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Posts Tagged ‘The Backbone Project’

Several months ago, a friend came up to me and said, “Hey, you know how you’re always writing about boundaries and stuff like that? I don’t really get what you’re talking about. That’s never come up in my life.” And I wasn’t surprised, because this friend has great boundaries and is one of my boundary role models, so boundary situations don’t come up very much in his life, and when they do, he doesn’t notice that’s what they are because he has healthy instincts and just, you know, sets boundaries and goes on with his life.

I remembered this conversation when I read the post The Asshole Filter, which is about how you can go about unconsciously arranging your life so you end up dealing with assholes a lot, even when you’re not an asshole yourself. (Warning: that post is yellow font on a purple background and causes my eyes some pain. It may or may not also cause your eyes pain. But it is super interesting.) Anyway, the post is mostly in the context of accidentally developing an asshole filter in an organizational context, but a lot of it is also true in an interpersonal context.

So, here is one way to unconsciously develop an asshole filter in your personal life:

You start out with poor skills at setting and enforcing personal boundaries, probably because your home life as a child was kind of dysfunctional.

Then, as an adult, you meet a random bunch of people. Some of these people are mostly great. Some of these people are mostly assholes. You might be starting out with a few assholes from childhood as well.

What happens next? Well, the assholes will be thrilled to know you. Meanwhile, some of the great people aren’t going to end up being very close to you because the fact you can’t set boundaries makes them uncomfortable. Others of the great people are going to watch you not dealing effectively with the assholes, and this is going to train them into acting more like assholes to you too, because they’re going to think that kind of behavior doesn’t bother you. Also, a lot of people are pretty great overall…except when they’re not met with firm boundaries, in which case everything gets really messy instead. (When boundaries aren’t clear, mess tends to result, even if all people involved are otherwise amazing.)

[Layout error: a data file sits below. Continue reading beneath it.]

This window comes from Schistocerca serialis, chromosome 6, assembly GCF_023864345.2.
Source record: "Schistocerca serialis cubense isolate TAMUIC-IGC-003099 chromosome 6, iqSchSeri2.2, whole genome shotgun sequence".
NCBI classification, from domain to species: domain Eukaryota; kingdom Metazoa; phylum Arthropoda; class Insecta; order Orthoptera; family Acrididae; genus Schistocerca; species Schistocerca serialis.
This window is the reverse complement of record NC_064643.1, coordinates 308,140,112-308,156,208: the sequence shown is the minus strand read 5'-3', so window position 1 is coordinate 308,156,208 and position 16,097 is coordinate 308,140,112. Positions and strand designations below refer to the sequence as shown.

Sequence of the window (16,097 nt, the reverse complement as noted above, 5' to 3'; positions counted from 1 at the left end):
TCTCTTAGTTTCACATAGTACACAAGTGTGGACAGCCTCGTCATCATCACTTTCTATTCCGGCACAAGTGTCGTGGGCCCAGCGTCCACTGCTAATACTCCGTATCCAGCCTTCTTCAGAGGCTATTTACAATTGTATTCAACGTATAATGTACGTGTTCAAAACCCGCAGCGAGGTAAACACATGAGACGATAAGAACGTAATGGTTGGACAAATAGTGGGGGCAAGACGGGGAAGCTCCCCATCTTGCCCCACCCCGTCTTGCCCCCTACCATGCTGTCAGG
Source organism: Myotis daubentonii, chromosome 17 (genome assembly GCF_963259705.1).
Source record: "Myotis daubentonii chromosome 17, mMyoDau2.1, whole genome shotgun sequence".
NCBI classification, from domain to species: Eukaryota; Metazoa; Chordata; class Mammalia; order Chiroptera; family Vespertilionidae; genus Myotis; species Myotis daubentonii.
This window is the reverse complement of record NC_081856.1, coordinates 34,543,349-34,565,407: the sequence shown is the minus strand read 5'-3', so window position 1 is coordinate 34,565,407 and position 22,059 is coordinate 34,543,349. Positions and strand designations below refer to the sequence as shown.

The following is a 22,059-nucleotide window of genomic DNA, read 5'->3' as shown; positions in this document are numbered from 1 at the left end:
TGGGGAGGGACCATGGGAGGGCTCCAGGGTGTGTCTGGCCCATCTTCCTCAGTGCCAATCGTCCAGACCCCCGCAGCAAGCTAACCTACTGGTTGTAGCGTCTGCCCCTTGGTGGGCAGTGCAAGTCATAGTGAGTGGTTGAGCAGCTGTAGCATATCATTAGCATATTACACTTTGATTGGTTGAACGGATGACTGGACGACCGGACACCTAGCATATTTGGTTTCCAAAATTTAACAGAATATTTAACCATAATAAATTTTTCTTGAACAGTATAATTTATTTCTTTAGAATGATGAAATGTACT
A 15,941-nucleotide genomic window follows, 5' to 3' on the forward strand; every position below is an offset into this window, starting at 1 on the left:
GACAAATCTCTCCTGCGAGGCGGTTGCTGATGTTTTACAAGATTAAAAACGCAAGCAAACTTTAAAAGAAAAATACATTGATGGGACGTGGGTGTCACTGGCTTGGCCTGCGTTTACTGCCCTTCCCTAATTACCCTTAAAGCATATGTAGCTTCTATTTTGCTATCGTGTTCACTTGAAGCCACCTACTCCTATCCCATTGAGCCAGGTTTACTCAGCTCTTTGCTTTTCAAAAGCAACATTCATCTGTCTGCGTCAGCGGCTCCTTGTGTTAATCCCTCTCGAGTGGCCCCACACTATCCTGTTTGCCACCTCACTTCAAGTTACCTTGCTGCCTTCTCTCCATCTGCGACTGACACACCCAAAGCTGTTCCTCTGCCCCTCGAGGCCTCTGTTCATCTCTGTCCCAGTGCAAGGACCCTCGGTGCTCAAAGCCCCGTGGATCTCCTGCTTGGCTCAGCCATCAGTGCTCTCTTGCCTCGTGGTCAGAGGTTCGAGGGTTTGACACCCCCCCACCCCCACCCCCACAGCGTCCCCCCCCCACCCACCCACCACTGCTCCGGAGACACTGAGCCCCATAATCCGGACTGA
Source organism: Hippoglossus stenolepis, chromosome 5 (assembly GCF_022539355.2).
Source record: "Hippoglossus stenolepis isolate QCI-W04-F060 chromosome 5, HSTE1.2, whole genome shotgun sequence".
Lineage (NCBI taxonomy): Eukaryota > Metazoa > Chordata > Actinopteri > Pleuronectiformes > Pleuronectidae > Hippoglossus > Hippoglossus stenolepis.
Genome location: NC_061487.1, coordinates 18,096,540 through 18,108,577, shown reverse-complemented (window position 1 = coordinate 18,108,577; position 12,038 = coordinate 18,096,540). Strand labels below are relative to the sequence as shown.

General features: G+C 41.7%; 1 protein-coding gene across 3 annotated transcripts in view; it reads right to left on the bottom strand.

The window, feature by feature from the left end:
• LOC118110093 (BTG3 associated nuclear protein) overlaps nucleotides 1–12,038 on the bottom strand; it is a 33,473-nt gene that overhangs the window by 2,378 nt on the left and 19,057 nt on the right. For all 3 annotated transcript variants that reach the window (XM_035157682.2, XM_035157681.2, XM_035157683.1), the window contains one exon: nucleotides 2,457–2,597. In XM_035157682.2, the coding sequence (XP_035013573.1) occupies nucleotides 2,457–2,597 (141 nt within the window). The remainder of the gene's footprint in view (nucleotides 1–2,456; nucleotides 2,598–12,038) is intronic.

Finally, dealing with assholes takes up a lot of time and energy. A LOT. So you end up being exhausted all the time, and therefore you aren’t putting that time and energy into your relationships with the great people, because they don’t need that much maintenance, so they gradually drift away. And you become more and more tired, even while you keep making excuses for the bad behavior that seems to be becoming more prevalent and thinking that if you could only be more patient or more kind or more understanding or more [fill in the blank here], everything would improve drastically.

At some point, you maybe stop and look around you and realize your situation is really unfortunate. You might even realize the whole “it’s always all my fault and everything in the world is my responsibility” thing isn’t ever going to bear fruit. But at this point you are incredibly tired, and it kind of seems like everyone in the whole world sucks, or at the very least takes an awful lot of energy to deal with. All you want is to be less tired all of the time.

So then, acting in self-preservation, perhaps you begin to isolate yourself. Which, unfortunately, makes complete sense given the faulty assumptions the data seems to imply but is actually a terrible idea. Because then you are cutting off ways of ever figuring out that actually, there are some really great people out there. All you can see, at this point, are the assholes.

Dark night of the soul time.

Then, if you’re really lucky, the writing community steps up and shows you incontrovertible evidence that not everyone is an asshole. People are unexpectedly kind to you. You start working as hard as you can on learning how to set and enforce boundaries and begin building a community of people who care about you and are good for you.

And then your asshole filter starts working in the opposite direction, and life is infinitely better.

No assholes beyond this point. (Photo Credit: derekbruff via Compfight cc)